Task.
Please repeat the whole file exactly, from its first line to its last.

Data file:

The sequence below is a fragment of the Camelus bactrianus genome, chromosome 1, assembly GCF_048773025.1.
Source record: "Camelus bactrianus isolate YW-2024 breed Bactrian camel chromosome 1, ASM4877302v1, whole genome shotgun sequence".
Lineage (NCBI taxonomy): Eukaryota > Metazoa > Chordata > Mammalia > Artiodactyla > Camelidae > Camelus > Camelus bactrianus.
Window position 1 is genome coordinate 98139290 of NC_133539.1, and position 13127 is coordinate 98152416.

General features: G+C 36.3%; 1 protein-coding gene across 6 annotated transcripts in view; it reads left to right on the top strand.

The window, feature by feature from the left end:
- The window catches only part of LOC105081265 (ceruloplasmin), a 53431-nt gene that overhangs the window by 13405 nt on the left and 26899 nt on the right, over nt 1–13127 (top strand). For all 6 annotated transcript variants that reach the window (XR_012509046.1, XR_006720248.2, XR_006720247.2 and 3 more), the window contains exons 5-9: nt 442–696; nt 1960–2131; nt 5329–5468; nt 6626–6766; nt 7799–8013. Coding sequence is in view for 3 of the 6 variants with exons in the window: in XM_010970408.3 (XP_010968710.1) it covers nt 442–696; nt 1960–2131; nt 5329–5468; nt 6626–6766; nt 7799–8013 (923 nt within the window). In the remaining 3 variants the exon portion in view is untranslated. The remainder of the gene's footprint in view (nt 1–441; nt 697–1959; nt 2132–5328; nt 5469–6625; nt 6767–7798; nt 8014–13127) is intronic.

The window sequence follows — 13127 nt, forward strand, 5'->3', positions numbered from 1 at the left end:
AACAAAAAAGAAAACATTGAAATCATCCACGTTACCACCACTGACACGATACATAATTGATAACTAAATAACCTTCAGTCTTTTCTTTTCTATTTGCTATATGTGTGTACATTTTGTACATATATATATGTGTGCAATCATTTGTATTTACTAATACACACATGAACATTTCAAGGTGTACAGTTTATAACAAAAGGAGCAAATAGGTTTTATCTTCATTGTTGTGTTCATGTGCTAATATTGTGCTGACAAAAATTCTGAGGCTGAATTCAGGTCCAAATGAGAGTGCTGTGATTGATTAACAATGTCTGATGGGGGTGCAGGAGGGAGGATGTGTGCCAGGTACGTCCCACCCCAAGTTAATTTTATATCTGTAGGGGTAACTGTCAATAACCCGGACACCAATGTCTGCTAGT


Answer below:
The sequence below is a fragment of the Camelus bactrianus genome, chromosome 1, assembly GCF_048773025.1.
Source record: "Camelus bactrianus isolate YW-2024 breed Bactrian camel chromosome 1, ASM4877302v1, whole genome shotgun sequence".
Lineage (NCBI taxonomy): Eukaryota > Metazoa > Chordata > Mammalia > Artiodactyla > Camelidae > Camelus > Camelus bactrianus.
Window position 1 is genome coordinate 98139290 of NC_133539.1, and position 13127 is coordinate 98152416.

General features: G+C 36.3%; 1 protein-coding gene across 6 annotated transcripts in view; it reads left to right on the top strand.

The window, feature by feature from the left end:
- The window catches only part of LOC105081265 (ceruloplasmin), a 53431-nt gene that overhangs the window by 13405 nt on the left and 26899 nt on the right, over nt 1–13127 (top strand). For all 6 annotated transcript variants that reach the window (XR_012509046.1, XR_006720248.2, XR_006720247.2 and 3 more), the window contains exons 5-9: nt 442–696; nt 1960–2131; nt 5329–5468; nt 6626–6766; nt 7799–8013. Coding sequence is in view for 3 of the 6 variants with exons in the window: in XM_010970408.3 (XP_010968710.1) it covers nt 442–696; nt 1960–2131; nt 5329–5468; nt 6626–6766; nt 7799–8013 (923 nt within the window). In the remaining 3 variants the exon portion in view is untranslated. The remainder of the gene's footprint in view (nt 1–441; nt 697–1959; nt 2132–5328; nt 5469–6625; nt 6767–7798; nt 8014–13127) is intronic.

The window sequence follows — 13127 nt, forward strand, 5'->3', positions numbered from 1 at the left end:
AACAAAAAAGAAAACATTGAAATCATCCACGTTACCACCACTGACACGATACATAATTGATAACTAAATAACCTTCAGTCTTTTCTTTTCTATTTGCTATATGTGTGTACATTTTGTACATATATATATGTGTGCAATCATTTGTATTTACTAATACACACATGAACATTTCAAGGTGTACAGTTTATAACAAAAGGAGCAAATAGGTTTTATCTTCATTGTTGTGTTCATGTGCTAATATTGTGCTGACAAAAATTCTGAGGCTGAATTCAGGTCCAAATGAGAGTGCTGTGATTGATTAACAATGTCTGATGGGGGTGCAGGAGGGAGGATGTGTGCCAGGTACGTCCCACCCCAAGTTAATTTTATATCTGTAGGGGTAACTGTCAATAACCCGGACACCAATGTCTGCTAGT